These random numbers are used in combination with the base64 The command can output strong character combinations suitable for use as a preinstalled key.
How to generate a 32-byte PSK with the / dev / random File:
head -c 32 / dev / random | base64
If you want to get a 128-byte PSK key, enter the following command:
head -c 128 / dev / random | base64
Alternatively, you can also use the / dev / urandom Replace file / dev / random With / dev / urandom. The way these two files work is pretty similar and will not tamper with the PSK generation.
Entropy is the noise collected from the environment, such as B. CPU fans, mouse movements and more. The entropy pool on a Linux system stores the noise that is used by these files.
The number generation of the / dev / random File is stopped when less entropy is available. On the other hand, u in the / dev / urandom stands for unlimited since generation never stops even if the system contains less entropy.
Encrypt data for more security
Keys and passwords are important to protect your privacy. Pre-shared keys also secure the entire data transmission process during encryption. Generating random preinstalled keys is easy on Linux because you always have multiple utilities at your disposal.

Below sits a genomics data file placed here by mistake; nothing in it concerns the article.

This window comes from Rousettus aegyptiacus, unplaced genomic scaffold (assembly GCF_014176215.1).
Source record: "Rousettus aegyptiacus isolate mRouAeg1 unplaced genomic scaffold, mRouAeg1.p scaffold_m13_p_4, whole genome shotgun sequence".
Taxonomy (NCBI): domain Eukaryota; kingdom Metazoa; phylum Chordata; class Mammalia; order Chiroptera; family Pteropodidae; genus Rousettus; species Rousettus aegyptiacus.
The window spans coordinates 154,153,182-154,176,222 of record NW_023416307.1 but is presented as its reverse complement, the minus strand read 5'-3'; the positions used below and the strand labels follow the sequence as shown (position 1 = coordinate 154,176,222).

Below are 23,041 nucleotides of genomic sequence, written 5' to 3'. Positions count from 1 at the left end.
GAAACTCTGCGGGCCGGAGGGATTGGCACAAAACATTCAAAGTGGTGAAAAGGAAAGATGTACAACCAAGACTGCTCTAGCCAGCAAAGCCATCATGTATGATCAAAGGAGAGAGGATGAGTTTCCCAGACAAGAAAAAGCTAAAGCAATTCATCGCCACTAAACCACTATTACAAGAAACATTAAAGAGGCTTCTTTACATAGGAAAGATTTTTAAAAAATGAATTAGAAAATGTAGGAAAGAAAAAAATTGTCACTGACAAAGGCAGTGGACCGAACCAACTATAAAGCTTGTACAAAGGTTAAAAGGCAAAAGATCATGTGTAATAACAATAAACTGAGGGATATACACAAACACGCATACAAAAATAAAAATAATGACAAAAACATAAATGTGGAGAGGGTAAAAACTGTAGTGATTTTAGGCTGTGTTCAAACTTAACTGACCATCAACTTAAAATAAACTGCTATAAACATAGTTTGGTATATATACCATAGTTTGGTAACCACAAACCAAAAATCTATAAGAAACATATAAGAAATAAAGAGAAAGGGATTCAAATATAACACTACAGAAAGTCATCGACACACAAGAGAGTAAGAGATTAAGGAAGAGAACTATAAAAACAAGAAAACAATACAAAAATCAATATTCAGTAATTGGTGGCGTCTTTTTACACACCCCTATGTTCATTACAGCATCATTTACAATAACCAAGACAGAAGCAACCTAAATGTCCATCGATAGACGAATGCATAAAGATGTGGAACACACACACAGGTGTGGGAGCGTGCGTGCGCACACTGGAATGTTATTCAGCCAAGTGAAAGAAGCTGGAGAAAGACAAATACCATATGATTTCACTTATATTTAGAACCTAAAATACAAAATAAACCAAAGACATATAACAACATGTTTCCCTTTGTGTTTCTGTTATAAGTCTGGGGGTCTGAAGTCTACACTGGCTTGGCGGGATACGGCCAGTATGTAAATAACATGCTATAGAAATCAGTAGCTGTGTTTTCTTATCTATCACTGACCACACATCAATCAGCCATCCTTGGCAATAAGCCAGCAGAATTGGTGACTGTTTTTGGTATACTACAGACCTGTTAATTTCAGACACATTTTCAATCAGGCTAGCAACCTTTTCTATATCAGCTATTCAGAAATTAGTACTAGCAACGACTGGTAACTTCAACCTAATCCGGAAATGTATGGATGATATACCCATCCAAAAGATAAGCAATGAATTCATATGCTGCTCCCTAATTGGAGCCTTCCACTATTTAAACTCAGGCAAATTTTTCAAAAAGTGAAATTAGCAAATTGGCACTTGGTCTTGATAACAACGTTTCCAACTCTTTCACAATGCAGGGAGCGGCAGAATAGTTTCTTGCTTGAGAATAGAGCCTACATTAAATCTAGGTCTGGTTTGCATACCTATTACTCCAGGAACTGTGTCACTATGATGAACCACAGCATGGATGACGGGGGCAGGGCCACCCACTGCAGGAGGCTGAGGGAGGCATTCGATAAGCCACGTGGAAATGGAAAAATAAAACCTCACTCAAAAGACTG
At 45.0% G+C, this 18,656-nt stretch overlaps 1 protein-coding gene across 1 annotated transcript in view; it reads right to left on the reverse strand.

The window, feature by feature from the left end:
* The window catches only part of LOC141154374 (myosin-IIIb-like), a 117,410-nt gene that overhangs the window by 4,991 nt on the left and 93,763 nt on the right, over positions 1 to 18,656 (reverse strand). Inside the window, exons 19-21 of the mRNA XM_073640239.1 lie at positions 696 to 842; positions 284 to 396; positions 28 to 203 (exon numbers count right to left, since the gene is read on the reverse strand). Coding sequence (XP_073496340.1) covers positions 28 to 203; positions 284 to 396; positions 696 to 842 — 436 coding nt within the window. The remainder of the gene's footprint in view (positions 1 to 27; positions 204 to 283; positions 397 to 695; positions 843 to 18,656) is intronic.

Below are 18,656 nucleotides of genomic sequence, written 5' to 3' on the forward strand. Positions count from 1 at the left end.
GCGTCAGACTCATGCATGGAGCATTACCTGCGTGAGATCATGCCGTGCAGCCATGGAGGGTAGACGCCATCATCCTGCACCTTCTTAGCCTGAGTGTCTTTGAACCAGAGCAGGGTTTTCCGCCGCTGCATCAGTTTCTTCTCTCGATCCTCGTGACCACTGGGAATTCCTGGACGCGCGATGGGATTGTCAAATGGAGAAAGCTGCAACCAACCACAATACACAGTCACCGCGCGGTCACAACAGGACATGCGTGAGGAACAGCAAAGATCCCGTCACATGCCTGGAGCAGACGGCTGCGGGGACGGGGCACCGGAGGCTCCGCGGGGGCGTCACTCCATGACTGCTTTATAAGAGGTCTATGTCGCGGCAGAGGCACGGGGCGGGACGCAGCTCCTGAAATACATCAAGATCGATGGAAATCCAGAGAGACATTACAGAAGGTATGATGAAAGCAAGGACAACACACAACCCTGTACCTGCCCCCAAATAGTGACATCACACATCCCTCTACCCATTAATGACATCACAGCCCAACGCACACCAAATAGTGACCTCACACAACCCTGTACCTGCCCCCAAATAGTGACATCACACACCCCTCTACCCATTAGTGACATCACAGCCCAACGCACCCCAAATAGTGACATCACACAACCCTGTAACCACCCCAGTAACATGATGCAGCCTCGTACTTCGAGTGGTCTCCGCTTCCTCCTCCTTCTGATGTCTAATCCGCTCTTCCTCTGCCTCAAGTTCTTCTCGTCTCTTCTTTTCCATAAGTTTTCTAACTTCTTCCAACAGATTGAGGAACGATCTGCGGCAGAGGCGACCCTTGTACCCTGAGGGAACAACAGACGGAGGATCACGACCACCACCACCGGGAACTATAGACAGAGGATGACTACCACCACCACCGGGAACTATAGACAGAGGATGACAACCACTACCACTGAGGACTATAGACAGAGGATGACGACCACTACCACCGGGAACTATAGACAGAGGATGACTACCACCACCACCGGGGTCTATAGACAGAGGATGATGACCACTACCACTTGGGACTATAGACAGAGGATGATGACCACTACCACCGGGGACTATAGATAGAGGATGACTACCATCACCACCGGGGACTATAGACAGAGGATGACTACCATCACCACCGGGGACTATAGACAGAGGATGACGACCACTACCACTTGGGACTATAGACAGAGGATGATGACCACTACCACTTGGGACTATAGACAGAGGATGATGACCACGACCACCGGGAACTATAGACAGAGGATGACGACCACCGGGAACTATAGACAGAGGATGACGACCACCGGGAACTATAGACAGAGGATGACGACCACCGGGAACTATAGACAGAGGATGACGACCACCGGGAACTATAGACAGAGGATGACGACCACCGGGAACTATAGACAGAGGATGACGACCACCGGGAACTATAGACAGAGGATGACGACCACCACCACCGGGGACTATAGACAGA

Data encryption is an underrated practice that everyone should follow. In the end, all that matters is the information that belongs to you or is related to you. Protecting this data from outsiders should be a high priority if you are serious about hiding your information from cyber criminals.
How does the encryption work? Is the encryption really secure?
You've heard of encryption, but what is it exactly? If criminals use it, is the encryption safe? Here you can find out how encryption works and what it does.
About the author
(42 articles published)
Deepesh is the junior editor for Linux at MUO. He has been writing informational content on the Internet for over 3 years. In his spare time he enjoys writing, listening to music and playing the guitar.
From Deepesh Sharma